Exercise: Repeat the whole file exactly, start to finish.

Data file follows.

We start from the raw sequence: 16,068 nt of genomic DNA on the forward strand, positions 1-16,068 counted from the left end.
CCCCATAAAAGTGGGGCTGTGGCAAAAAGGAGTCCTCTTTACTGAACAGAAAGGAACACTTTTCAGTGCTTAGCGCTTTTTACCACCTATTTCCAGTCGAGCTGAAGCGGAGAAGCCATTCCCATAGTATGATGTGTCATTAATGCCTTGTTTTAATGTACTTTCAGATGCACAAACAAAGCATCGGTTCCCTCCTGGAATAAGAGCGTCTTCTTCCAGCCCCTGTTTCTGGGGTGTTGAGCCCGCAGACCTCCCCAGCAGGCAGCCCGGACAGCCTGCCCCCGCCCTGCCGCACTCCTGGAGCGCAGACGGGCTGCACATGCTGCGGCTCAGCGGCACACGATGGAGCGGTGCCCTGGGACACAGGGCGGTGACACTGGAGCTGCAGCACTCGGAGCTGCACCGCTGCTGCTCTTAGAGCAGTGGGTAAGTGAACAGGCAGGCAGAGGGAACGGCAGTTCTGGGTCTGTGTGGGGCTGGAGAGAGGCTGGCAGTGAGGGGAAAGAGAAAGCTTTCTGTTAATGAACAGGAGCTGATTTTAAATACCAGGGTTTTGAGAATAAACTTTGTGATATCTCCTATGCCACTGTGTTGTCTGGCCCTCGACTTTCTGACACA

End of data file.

We start from the raw sequence: 16,068 nt of genomic DNA on the forward strand, positions 1-16,068 counted from the left end.
CCCCATAAAAGTGGGGCTGTGGCAAAAAGGAGTCCTCTTTACTGAACAGAAAGGAACACTTTTCAGTGCTTAGCGCTTTTTACCACCTATTTCCAGTCGAGCTGAAGCGGAGAAGCCATTCCCATAGTATGATGTGTCATTAATGCCTTGTTTTAATGTACTTTCAGATGCACAAACAAAGCATCGGTTCCCTCCTGGAATAAGAGCGTCTTCTTCCAGCCCCTGTTTCTGGGGTGTTGAGCCCGCAGACCTCCCCAGCAGGCAGCCCGGACAGCCTGCCCCCGCCCTGCCGCACTCCTGGAGCGCAGACGGGCTGCACATGCTGCGGCTCAGCGGCACACGATGGAGCGGTGCCCTGGGACACAGGGCGGTGACACTGGAGCTGCAGCACTCGGAGCTGCACCGCTGCTGCTCTTAGAGCAGTGGGTAAGTGAACAGGCAGGCAGAGGGAACGGCAGTTCTGGGTCTGTGTGGGGCTGGAGAGAGGCTGGCAGTGAGGGGAAAGAGAAAGCTTTCTGTTAATGAACAGGAGCTGATTTTAAATACCAGGGTTTTGAGAATAAACTTTGTGATATCTCCTATGCCACTGTGTTGTCTGGCCCTCGACTTTCTGACACA